Prince Philip was Colonel in Chief of my army corps, in which role I met him several times as any soldier does.  We commemorate a particular anniversary every 25 years and, supportive and active as ever, he presided over the celebration that fell in the 1990s, when he would have been in his 70s.  He congratulated us all on the foregoing quarter-century, wished us well for the next occasion 25 years hence, and concluded with the words: "... but I can tell you one thing - I shan't be there to celebrate it with you!".

Well, he was - and he did. 

What a man.


Thursday 8 April 2021

A history of Ireland - 2031

 Who would have thought things could go so wrong so fast for the Emerald Isle. Ever since the accession to the EU and the free money topped with a low tax base has seen it the 'Celtic Tiger' grow very quickly since the 1980's.

The 2008 financial crash, felt so badly at the time, left only a small long-term scar in the property market. 

However, Brexit can be seen as the real game-changer. No fault of the Irish, but their pesky neighbours left the EU at the same time as the Corona virus brought the world leaders together, even more so than climate change action had already been doing. 

Initially, there were upsides to Brexit. Funds left the City of London for Dublin, which competed more with Luxembourg. The EU was generous in settlements with the Irish, keen not to have them follow the British example. 

But the destruction of the Good Friday accord, which both Dublin and Brussels had long felt was a key block to Brexit, brought a sea of woe to the islands.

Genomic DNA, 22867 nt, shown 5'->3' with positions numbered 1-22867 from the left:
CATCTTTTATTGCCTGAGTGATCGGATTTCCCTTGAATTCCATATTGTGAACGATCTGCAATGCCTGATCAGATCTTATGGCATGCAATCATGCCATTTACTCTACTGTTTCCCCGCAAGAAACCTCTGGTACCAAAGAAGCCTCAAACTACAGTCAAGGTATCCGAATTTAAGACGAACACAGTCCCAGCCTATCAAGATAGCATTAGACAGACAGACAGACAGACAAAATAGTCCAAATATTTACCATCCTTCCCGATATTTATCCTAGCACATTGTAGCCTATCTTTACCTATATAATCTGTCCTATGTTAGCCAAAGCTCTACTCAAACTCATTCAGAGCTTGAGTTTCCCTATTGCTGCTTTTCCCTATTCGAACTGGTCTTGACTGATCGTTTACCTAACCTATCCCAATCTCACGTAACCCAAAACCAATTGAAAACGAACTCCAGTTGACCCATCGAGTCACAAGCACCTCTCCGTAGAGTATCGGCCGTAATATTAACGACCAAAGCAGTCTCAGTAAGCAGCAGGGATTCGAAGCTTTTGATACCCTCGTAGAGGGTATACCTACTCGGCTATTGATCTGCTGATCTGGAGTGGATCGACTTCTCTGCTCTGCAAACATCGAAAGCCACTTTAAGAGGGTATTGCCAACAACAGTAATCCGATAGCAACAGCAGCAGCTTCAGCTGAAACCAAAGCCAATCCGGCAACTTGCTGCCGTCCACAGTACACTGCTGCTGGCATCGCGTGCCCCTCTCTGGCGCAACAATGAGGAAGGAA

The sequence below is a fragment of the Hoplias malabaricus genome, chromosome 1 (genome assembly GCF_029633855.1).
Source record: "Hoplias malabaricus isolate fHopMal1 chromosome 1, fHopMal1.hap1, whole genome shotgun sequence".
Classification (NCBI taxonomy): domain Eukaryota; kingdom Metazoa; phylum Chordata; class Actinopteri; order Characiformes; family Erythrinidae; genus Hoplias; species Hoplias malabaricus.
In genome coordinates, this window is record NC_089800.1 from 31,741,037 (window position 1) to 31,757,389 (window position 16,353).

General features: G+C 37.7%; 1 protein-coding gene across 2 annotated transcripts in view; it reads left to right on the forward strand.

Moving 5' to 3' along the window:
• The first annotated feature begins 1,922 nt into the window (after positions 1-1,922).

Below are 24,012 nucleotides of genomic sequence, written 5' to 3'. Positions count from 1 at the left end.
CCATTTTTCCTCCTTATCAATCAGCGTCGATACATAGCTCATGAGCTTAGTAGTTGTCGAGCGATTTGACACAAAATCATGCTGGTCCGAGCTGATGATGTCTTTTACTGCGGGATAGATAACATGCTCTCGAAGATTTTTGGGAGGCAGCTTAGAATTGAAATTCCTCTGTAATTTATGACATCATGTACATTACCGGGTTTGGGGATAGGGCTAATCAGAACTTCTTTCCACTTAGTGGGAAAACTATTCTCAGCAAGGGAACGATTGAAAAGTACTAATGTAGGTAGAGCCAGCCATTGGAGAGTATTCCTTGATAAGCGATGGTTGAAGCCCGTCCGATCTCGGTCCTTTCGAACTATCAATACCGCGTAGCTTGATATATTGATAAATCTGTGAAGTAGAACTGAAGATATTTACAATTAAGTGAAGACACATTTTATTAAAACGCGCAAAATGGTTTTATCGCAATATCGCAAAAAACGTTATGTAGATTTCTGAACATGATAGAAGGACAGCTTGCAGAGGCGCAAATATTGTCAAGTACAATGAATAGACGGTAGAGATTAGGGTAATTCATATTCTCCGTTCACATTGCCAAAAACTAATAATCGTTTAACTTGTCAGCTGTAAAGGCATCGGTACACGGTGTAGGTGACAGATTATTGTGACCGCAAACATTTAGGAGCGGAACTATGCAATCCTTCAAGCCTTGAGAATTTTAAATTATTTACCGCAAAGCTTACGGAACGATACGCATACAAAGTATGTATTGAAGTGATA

Nationalists demanded a border poll over what were minor points of economic friction caused by the new border that the EU insisted on to annoy the UK and to stick slavishly to it 'free market' policy. The border poll was close, but the appeal of the EU, distance from London and perceived benefits of being a united Isle won a close poll in 2024. 

The Unionists were of course furious. They found backing too in the UK, dismayed at what the Government had long told the public was a conspriacy to break-up the Country by the EU as revenge for Brexit. The long fall-out with the EU over the corona virus vaccines debacle lived long in the memory and the anti-EU English in particular were soon happy to gather in pubs and meeting halls to provide funds for their exiled Unionist bretheren. 

So for the late 2020's we saw the return of the troubles, this time fed by UK nationalists emboldening provo terror. The Irish state was not prepared and this time there was no British armed forces or MI6 to help defeat the uprising. Whilst returning to the UK remained unpopular, demands for statehood remain strong to this day and the rise of car-bombings in Dublin has turned the old republicans strongly against the protestants - division over identity is worse than ever and sectarianism lives again. 

Of course, all of this has been overshadowed by the new world order post Covid -19 which since 2022 has seen minimum tax rates force Ireland to raise its corporate taxes to 20%. Now the pressure is on to raise them further. With each rise, the fake HQ's in Dublin of the US tech companies shrink, moving to the UK or mainland Europe or even disappearing altogether with Tech corporates run from their San Francisco HQ's direct. The Irish financial services industry has suffered the same fate, losing business to London and Luxembourg. With less money to go around, the Celtic Tiger economy has stalled just as the money is needed for security and policing as never before.